In stark contrast to those early days, fundraising and budgets are constant concerns for Robyn at YAM. Robyn oversees YAM’s annual budget of $1.3 million, raised in part through volunteer effort. Primary funding sources include YAM’s Art Auction, now in its 46th year, and Summerfair, Montana’s oldest and largest juried art fair.
After New York, Robyn became Senior Director of Exhibitions and Programs at Turtle Bay Exploration Park, a newly-established, large, environmental education and cultural complex in Redding, California.
With each position, she learned the importance of trying to interpret a region and its art for an inexperienced public. When Robyn made it to the Magic City, she sought out artists who pushed the envelope in their expression of place. Her artistic search led to works by Zentz and Linder.
A Captivating Place
Back in the early 1960s, Yellowstone County abandoned its jail at North 27th Street and 4th Avenue North and moved its prisoners to the top floor of the then newly constructed Yellowstone County Courthouse. About the same time, a handful of far-sighted Billings residents, including former Lt. Governor John Bohlinger, convinced the county that the historic, red-roofed building, constructed between 1884 and 1914, should house a fledgling community art center, now YAM.
In 1998, a museum expansion tripled YAM’s footprint, but evidence of the jail remains. To the right of the welcome desk in YAM’s expansive, sun-filled lobby, the words “County Jail” remain chiseled in a sandstone archway.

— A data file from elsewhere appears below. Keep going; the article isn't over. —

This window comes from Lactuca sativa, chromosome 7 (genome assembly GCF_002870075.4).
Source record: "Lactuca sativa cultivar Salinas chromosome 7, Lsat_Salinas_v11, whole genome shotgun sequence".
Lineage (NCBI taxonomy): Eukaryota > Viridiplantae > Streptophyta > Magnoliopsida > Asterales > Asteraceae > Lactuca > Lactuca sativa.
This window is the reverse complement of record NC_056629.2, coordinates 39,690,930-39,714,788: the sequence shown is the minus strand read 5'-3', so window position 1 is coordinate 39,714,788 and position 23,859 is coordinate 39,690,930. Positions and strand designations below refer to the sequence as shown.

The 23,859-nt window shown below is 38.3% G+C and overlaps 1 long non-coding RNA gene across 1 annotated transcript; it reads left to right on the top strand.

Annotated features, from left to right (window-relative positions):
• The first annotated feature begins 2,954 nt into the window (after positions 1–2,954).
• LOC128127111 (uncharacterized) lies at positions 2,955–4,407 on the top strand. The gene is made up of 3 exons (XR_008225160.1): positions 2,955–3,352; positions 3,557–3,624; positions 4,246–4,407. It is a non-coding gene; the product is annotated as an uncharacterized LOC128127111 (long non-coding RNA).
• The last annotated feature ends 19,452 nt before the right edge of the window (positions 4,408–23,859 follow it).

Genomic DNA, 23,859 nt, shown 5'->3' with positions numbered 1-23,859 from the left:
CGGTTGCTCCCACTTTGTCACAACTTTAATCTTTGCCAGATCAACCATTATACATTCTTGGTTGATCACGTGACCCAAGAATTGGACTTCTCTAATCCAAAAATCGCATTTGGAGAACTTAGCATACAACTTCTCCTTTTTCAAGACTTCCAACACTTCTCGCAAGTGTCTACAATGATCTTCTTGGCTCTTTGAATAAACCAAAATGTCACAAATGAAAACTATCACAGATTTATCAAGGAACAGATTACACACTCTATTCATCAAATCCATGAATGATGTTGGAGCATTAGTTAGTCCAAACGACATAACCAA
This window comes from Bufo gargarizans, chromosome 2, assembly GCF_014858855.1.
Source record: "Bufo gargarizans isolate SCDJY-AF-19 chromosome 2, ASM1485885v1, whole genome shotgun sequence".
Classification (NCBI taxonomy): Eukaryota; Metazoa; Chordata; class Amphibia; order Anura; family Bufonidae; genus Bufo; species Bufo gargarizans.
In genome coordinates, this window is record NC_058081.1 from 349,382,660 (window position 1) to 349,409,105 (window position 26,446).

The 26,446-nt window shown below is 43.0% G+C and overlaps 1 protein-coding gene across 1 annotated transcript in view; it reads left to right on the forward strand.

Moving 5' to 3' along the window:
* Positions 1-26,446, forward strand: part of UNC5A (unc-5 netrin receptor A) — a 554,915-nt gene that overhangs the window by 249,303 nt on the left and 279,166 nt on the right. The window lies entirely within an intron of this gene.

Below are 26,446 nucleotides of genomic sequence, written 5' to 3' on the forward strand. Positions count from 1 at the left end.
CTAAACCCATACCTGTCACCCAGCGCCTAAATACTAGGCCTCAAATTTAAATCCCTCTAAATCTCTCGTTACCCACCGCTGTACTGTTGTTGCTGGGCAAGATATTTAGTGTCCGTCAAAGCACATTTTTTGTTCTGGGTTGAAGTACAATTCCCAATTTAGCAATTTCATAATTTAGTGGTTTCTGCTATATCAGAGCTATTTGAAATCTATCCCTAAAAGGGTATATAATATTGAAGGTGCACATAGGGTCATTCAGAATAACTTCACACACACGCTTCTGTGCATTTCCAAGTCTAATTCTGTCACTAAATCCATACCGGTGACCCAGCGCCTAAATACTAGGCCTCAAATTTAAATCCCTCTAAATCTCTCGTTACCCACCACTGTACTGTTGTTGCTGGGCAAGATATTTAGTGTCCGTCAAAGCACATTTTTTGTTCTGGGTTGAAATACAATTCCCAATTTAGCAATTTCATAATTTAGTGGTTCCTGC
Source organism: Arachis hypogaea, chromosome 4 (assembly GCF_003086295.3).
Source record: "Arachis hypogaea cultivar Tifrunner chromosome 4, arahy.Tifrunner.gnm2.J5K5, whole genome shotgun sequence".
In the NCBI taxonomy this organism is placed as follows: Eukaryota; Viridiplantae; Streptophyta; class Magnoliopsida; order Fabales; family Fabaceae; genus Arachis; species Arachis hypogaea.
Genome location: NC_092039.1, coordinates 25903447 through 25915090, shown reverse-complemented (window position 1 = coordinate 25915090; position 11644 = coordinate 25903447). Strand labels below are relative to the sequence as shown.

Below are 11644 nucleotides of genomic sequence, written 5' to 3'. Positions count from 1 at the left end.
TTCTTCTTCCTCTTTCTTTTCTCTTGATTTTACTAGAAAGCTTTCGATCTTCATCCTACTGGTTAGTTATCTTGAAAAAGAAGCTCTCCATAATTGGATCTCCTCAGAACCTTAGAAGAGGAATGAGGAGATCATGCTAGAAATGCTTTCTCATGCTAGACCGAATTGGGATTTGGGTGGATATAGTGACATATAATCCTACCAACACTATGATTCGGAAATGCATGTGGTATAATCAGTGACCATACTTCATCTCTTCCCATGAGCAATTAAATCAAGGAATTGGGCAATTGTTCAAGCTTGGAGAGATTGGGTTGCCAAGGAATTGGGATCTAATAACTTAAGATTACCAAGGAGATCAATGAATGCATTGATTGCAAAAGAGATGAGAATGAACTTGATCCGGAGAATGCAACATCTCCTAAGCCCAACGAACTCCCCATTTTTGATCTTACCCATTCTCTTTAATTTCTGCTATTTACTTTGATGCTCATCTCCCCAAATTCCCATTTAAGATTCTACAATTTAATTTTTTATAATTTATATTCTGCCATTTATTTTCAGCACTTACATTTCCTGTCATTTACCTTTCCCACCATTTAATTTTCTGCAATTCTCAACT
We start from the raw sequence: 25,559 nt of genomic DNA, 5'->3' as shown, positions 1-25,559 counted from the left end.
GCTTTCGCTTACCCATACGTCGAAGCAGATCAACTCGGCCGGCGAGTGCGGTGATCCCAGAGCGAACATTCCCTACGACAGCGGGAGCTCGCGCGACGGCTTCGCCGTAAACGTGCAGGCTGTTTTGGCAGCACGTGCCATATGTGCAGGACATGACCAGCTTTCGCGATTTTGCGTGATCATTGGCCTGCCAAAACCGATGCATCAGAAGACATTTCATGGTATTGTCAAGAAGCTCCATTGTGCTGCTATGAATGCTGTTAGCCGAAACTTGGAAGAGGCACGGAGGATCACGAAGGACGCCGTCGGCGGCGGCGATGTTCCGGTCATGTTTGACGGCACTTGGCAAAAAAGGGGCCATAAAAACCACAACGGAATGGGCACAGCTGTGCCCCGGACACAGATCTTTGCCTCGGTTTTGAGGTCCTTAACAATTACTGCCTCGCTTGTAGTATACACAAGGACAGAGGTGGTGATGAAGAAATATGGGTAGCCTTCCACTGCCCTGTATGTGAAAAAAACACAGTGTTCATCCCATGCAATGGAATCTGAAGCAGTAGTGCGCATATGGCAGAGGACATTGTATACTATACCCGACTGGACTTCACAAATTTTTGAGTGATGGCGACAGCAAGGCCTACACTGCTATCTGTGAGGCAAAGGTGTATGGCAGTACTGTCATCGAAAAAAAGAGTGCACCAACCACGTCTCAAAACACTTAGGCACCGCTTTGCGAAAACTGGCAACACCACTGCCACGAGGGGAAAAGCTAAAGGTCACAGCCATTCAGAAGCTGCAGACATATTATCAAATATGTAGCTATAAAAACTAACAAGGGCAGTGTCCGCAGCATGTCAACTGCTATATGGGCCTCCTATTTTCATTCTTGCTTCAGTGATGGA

“This place once held people captive,” Robyn says. “Now we captivate them voluntarily through art!”
Robyn’s populist touch is evident throughout YAM. In one gallery, you might see pastel drawings by fourth graders in YAM’s education program. In another, a dream-like, blue-hued masterpiece by Marc Chagall (1887-1985) may be on loan from a private collector. Often, you can find Ferdinand, Deborah Butterfield’s big horse sculpted from salvaged, orange metal signs.
“YAM began because of the hard work of many people,” says Robyn, as she reflected on the institution’s past and future. “It will continue for the same reason.”
50th Celebration for the YAM
Face to Face
To celebrate its 50th anniversary, YAM will showcase a large exhibit of portraits by regional and international artists entitled Face to Face. YAM Senior Curator Bob Durden describes the portrait as the “epitome of personal, reflective art.”
Face to Face, on view between March and August 2014, explores and extends the boundaries of the traditional portrait to showcase what it means to be in relationship with one another, with one’s community and the world. Just as some portraits may not fit into any pre-conceived notions, Face to Face won’t be confined to a particular gallery. We’ll see portraits on the staircases, in the lobby, even outside. We can expect fine craftsmanship, a touch of whimsy and even a splash of the surreal. Gallery talks and workshops with exhibit artists are set to take place as well.
The Yellowstone Art Museum is located at 401 North 27th Street in Billings or on the web at artmuseum.org.